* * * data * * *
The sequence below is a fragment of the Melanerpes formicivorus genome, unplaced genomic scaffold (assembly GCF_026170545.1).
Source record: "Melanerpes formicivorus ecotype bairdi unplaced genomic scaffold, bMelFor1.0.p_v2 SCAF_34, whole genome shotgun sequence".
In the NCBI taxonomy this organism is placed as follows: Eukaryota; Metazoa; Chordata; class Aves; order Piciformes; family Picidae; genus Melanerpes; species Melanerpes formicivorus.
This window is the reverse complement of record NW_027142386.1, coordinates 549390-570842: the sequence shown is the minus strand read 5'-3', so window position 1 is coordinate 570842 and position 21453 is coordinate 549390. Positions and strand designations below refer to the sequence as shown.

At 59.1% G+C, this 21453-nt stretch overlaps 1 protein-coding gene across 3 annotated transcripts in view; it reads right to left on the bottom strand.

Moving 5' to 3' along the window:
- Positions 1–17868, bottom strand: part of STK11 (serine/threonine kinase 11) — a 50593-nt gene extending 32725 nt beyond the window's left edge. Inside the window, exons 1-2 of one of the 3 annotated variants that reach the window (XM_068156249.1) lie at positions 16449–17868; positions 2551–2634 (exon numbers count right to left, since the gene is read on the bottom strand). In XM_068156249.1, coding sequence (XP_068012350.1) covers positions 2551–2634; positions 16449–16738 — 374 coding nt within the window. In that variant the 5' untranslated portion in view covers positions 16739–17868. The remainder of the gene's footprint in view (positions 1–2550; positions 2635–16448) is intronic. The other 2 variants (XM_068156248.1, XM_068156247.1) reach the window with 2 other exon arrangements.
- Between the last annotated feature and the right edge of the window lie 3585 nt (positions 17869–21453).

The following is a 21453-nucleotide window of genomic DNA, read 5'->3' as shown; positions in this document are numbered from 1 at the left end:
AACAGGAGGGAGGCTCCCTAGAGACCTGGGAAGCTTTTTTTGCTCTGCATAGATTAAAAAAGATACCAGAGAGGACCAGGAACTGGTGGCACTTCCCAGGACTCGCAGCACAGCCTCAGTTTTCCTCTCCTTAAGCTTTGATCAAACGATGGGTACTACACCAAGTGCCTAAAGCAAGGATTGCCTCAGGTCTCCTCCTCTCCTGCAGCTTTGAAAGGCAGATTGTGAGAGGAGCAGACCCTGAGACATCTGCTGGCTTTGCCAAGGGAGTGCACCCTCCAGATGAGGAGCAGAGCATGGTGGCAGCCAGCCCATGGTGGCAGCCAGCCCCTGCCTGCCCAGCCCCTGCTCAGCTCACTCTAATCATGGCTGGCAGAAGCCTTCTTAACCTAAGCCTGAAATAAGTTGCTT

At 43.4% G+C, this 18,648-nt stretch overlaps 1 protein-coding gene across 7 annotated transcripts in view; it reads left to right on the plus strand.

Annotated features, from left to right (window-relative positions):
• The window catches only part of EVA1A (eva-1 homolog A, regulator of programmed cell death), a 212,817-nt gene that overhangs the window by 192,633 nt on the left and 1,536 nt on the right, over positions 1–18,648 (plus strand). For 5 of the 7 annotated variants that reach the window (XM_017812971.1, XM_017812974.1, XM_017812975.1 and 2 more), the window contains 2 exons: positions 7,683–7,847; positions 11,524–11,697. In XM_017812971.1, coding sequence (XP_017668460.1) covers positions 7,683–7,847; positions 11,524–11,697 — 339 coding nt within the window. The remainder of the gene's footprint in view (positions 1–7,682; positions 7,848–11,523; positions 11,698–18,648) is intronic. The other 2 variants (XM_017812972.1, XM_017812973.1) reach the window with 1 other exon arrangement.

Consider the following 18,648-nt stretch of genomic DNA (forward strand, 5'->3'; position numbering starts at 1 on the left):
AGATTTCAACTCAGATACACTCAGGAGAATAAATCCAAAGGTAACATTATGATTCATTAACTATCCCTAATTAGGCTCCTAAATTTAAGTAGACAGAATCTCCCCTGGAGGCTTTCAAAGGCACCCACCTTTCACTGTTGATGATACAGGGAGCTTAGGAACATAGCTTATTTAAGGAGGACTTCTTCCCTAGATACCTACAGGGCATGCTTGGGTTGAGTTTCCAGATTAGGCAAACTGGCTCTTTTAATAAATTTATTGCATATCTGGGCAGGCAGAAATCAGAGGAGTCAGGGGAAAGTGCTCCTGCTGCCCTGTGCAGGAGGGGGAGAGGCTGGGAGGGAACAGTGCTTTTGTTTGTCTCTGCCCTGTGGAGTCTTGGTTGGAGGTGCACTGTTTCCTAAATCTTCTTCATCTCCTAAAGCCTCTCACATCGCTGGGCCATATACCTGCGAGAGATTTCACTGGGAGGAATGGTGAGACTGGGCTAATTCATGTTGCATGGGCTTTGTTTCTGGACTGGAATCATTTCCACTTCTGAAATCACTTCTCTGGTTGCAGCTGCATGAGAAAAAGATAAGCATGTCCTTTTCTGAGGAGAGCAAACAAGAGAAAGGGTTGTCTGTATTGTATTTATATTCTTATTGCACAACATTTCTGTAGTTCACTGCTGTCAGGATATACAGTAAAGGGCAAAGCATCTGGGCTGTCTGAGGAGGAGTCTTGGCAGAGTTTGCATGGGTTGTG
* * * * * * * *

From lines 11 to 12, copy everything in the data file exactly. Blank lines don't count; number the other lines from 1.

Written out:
At 43.4% G+C, this 18,648-nt stretch overlaps 1 protein-coding gene across 7 annotated transcripts in view; it reads left to right on the plus strand.

Annotated features, from left to right (window-relative positions):